Port Blair has a range of accommodation to suit all budgets. Private hotels can be found in some of the popular tourist islands such as Havelock. Forest rest houses can be booked through the forest department. Inside the forest at Mt Harriet is a forest rest house (Tel: 03192-230152; Tariff: 200) with two rooms and two eco-huts.

Fortune Resort Bay Island (Tel: 234101, 232198; Tariff: 7,600) has an excellent location by the sea. Hotel Sinclairs Bayview (Tel: 227824, 227937; Tariff:  8,500–14,000), at South Point, has rooms with balconies and good views. Peerless Sarovar Portico (Tel: 229311/ 13; Tariff: 8,500–12,500) is next to the beach at Corbyn’s Cove. Hotel Shompen (Tel: 232644; Tariff: 4,999–6,999) at Middle Point and Hotel Dhanalakshmi (Tel: 233952-53; Tariff:  1,300–2,000) in Aberdeen Bazaar are spick and span and centrally located.

Courtesy Barefoot at Havelock
An elephant swimming in the sea near Barefoot at Havelock
An elephant swimming in the sea near Barefoot at Havelock

On Havelock island, Barefoot at Havelock (Bengaluru Tel: 080-40012252, Cell: 09686445488; Tariff:  9,500–21,000), next to Radhanagar beach, has bamboo cottages and offers a range of water sports like snorkelling, kayaking and scuba diving. Dolphin Resort (Tel: 282061; Tariff:  5,109) occupies a divine location on the same beach. SilverSand Beach Resort (Tel: 211073; Tariff:  12,000–30,000) at Vijaynagar Beach is pricey. It also offers water sports. The Wild Orchid (Tel: 282472; Tariff:  6,125–7,970) next door has beautiful wooden cottages. Orient Legend (Tel: 282389, Cell: 09434291008; Tariff:  2,500–4,500) is a budget option in Vijaynagar Beach.

Where to Eat

In Port Blair, Mandalay in Fortune Resort is the best place to have a meal, mainly due to its location. Corbyn’s Delight at Peerless serves Continental cuisine at reasonable prices. Waves, at Corbyn’s Cove, has good Indian and Chinese food. The New Lighthouse restaurant, near Aberdeen Jetty, is a pleasant, breezy place to have beer with some fresh seafood.

In Havelock, Red Snapper is easily the best restaurant. It has excellent interiors. Full Moon Café has delicious seafood and salads. Barefoot Bar and Brasserie serve great Continental cuisine and have good views. Dakshin offers south Indian fare.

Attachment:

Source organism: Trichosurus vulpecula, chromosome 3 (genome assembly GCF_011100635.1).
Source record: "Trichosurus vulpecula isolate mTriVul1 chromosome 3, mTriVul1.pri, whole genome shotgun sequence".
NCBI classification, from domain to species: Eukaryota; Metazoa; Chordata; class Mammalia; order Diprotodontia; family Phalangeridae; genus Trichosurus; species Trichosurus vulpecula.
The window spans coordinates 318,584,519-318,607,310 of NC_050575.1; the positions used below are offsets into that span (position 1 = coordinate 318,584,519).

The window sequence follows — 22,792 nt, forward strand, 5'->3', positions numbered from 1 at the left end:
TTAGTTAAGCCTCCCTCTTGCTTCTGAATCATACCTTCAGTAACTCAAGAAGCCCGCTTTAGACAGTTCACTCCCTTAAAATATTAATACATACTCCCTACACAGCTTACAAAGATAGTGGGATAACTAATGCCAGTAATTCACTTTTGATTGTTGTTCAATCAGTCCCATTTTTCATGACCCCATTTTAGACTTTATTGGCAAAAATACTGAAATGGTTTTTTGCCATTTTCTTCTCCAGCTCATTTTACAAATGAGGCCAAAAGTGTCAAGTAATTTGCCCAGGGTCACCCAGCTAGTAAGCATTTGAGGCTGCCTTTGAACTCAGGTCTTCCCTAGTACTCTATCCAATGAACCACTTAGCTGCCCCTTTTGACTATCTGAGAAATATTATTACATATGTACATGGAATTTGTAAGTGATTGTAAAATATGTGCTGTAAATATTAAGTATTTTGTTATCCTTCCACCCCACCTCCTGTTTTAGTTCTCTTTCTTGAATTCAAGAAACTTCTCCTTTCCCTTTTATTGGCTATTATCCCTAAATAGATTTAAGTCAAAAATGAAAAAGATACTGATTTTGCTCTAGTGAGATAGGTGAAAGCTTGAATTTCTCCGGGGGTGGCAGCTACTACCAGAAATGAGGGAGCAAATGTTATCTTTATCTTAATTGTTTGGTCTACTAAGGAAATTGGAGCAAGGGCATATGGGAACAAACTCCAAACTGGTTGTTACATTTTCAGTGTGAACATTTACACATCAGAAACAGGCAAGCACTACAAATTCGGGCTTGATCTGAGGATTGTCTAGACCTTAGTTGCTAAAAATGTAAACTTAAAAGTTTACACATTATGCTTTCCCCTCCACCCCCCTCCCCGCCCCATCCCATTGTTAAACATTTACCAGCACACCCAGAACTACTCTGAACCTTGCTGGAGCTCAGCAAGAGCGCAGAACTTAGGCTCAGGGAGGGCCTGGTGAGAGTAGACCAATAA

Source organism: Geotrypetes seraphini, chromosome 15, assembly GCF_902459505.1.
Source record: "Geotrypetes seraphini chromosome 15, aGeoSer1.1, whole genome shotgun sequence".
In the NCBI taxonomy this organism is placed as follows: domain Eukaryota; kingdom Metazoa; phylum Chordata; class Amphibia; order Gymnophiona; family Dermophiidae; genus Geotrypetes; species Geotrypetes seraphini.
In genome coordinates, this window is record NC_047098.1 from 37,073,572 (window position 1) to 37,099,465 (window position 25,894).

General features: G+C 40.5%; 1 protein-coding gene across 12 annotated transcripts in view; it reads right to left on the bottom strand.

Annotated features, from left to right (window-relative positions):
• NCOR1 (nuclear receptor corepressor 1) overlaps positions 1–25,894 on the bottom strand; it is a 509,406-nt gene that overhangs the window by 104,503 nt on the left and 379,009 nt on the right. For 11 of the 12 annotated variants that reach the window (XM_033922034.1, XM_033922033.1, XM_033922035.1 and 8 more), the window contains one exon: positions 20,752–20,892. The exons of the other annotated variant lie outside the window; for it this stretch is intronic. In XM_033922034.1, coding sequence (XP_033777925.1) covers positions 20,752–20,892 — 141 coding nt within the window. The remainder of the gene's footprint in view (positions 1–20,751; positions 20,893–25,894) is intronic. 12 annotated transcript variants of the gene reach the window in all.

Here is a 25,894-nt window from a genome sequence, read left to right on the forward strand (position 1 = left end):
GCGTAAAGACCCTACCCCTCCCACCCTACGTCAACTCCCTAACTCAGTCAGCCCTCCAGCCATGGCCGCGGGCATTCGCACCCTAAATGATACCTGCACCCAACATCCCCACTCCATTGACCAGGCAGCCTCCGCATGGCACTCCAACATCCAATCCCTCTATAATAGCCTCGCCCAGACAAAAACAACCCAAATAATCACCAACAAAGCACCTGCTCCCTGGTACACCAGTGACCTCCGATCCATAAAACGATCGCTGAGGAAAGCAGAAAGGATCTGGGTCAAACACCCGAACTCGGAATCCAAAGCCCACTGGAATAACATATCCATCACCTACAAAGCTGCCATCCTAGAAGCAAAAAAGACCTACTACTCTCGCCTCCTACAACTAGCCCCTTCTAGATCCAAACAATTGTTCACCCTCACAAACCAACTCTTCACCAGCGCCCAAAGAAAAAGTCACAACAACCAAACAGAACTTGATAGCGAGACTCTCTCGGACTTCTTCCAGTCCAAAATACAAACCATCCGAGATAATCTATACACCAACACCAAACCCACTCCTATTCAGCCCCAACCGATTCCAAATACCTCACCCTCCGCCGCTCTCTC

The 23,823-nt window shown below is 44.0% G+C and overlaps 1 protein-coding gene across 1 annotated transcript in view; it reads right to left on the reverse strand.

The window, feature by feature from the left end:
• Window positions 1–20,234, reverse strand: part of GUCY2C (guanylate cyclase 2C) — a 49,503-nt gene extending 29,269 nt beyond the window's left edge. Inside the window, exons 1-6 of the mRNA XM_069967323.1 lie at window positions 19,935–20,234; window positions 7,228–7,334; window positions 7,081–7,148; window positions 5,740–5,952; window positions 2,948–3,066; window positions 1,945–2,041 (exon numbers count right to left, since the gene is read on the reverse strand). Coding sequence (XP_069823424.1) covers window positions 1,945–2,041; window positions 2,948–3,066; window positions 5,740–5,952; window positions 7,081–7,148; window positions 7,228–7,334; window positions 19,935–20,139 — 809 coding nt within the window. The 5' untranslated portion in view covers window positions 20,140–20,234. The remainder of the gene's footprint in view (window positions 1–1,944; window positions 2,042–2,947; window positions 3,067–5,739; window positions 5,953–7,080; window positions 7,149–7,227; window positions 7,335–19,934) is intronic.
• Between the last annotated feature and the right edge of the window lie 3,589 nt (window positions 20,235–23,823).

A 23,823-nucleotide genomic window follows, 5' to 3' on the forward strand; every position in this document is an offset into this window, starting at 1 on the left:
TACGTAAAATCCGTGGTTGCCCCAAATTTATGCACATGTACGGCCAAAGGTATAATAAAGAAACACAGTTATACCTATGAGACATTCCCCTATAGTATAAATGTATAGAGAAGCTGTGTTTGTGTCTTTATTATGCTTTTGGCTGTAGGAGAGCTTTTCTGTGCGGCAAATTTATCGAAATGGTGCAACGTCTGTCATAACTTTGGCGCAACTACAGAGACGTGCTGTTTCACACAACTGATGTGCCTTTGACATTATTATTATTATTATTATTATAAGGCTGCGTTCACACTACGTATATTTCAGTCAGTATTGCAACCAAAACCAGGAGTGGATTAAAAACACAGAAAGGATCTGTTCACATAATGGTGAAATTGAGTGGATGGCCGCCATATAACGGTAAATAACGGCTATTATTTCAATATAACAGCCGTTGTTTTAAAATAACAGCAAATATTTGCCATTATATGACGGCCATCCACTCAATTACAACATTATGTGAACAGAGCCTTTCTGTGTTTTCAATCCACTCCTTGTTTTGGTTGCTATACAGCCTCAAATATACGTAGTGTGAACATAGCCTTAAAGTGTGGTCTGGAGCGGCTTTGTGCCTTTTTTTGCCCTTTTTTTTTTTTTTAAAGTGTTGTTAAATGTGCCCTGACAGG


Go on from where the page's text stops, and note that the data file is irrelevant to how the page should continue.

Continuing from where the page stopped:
Getting There

Air Chennai and Kolkata have regular flights (2hrs) to Port Blair. Hire a full-day cab ( 8–14 per km, plus  200 driver’s allowance). Autos are available for short forays within the islands. You can also rent a motorcycle. Ferry connections are available for those inhabited islands where tourists are permitted to visit. Contact the Tourist Office for information and the Directorate for Shipping (Port Blair) for boat/ ferry connections

Sea Though ship connections are available from Chennai, Kolkata and Visakhapatnam through the offices of the Shipping Corporation of India, they are not recommended as the sailing time can vary from 3–5 days (one way)

Fast Facts

When to go The best time to visit is October to early May. The monsoons are from mid-May to mid-September

Permits Indians don’t need permits to visit the Andamans, but if they wish to visit any tribal areas, they need to get a special permit from the Deputy Commissioner, Port Blair. Foreigners must get their permits in advance from Indian missions abroad, the Ministry of Home Affairs in New Delhi or the Foreigners’ Regional Registration Offices (FRROs) in Delhi, Kolkata, Mumbai and Chennai

Wildlife/ Forest Dept offices

Principal Chief Conservator of Forests (Wildlife), Port Blair. Tel: 03192-233270

Principal Chief Conservator of Forests

Port Blair. Tel: 233321

STD code 03192

Union Territory Andaman and Nicobar Islands

Location In the Bay of Bengal

Distance by sea 1,255km S of Kolkata, 1,190km E of Chennai

Inputs from Ranee Sahaney